Nobody’s perfect, so they say. And conventional wisdom holds that entering marriage starry-eyed and blind to your partner’s weaknesses only foreshadows future disappointment and relationship trouble.
Some research even supports this idea: A 13-year longitudinal study by Tom Huston at the University of Texas, Austin, found that couples with steady, longer courtship periods — along with awareness of each others’ strengths and weaknesses — were more likely to remain happily married over the long term.
By contrast, couples with “Hollywood Romances” — passionate courtships that result in marriage — quickly grew dissatisfied with each other, and were more likely to divorce within seven years (see, by the way, this interesting post by Garth Sundem about predicting the longevity of celebrities’ marriages).
But now, a newly published longitudinal study in the journal Psychological Science (Murray, Griffin, Derrick, Harris, Aloni, and Leder, 2011) complicates the picture. This study tracked the marriage satisfaction of 193 newlywed couples over the course of three years. The researchers were particularly interested in the role of partner idealization on subsequent marriage satisfaction — that is, how much each partner in the relationship idealized the other as “the perfect partner” and whether this was destructive for the relationship.
The researchers’ method for measuring idealization is worth describing. For each of twenty personal qualities, each participant provided three ratings. They not only rated their own partner, but provided ratings both for their “ideal partner” and for themselves.
The researchers were then able to compare each newlywed’s own ratings and their partner’s ratings against the partner’s ratings of the “ideal partner.” The researchers first calculated the correlation between a person’s own ratings and their partner’s ideal mate; this real-ideal correlation gives us an idea of how closely a newlywed actually matches their partner’s ideal prototype.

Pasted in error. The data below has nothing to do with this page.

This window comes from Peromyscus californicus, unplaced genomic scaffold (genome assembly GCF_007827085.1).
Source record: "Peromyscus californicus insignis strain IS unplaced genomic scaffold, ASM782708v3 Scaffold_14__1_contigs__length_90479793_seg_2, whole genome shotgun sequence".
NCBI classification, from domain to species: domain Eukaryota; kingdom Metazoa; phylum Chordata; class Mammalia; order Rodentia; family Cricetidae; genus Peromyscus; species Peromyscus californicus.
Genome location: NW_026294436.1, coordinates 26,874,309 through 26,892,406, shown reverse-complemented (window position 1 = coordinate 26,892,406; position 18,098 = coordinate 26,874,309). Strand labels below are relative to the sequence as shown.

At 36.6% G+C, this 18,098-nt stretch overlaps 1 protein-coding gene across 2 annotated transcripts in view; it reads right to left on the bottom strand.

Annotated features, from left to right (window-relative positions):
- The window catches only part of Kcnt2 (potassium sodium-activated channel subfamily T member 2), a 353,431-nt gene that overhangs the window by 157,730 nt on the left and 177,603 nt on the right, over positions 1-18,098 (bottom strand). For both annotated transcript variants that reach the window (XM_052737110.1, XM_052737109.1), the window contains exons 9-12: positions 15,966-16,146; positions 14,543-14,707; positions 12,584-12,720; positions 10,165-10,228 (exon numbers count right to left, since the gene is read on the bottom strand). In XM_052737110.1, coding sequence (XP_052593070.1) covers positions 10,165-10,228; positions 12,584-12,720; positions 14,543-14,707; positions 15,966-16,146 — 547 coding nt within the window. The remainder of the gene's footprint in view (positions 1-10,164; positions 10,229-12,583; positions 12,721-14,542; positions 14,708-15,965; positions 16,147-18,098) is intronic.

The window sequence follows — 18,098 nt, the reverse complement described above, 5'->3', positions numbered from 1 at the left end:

Next, the researchers calculated the correlation between a person’s ratings of their mate and their own ideal prototype — this perceived-ideal correlation gives us an idea of how closely a given person’s perception of their partner matches their “ideal” prototype.
The difference between these two correlations — how much my partner actually differs from my ideal versus how much I think my partner differs from my ideal — indexes the degree of bias, or idealization, I am engaging in. In other words, it is a measure of idealization that takes into account how much my partner is, in fact, like my ideal.
The results, at first blush, contradict earlier findings from the UT Austin study — the researchers found that partner idealization actually protected the newlywed couples from the steep declines in relationship dissatisfaction that normally characterize the early years of marriage.
In fact, over the course of three years, the partners who idealized their partners the most did not experience a significant decline in marital satisfaction. These are pretty astounding results, because as courtship gives way to the less exciting tasks of day-to-day relationship maintenance, the giddiness of early love is hard to keep up.
So, how do we reconcile these two studies? Is it a bad idea to go into marriage starry-eyed, or is it not?
As it turns out, the answer lies in the way that the newlyweds in the study idealized their partners. Through clever data analyses, the researchers were able to conclude that the protective effect of partner idealization comes not from simply seeing one’s partner more positively — that is, being blind to the negative qualities of one’s spouse. Rather, the idealization process consists of bringing your image of the ideal partner closer to how you see your spouse, with warts and all.
This is a critical difference. Rather than saying, “She’s perfect,” protective idealization is more accurately described as people saying, “She’s not perfect, but she’s perfect for me.” In other words, idealization that can reconcile a partner’s imperfections seems to have protective effects for long-term relationships.
Believing that your partner is not necessarily perfect, only perfect for you, seems to help relationships for several reasons. It prevents us from seeing our partners in unrealistically positive terms, and may set the stage for forgiveness or compassion in the face of a partner’s less endearing qualities.
Idealization may also lead to a greater willingness to support one’s partner (see this related post on support-giving) and to be less critical of them — factors that have been shown in other research to promote relationship health.
Finally, partner idealization may help people feel that they did achieve a bit of the heaven so many of us seek — that is, to find one’s soul mate, even if that soul does not necessarily have a golden aura about them.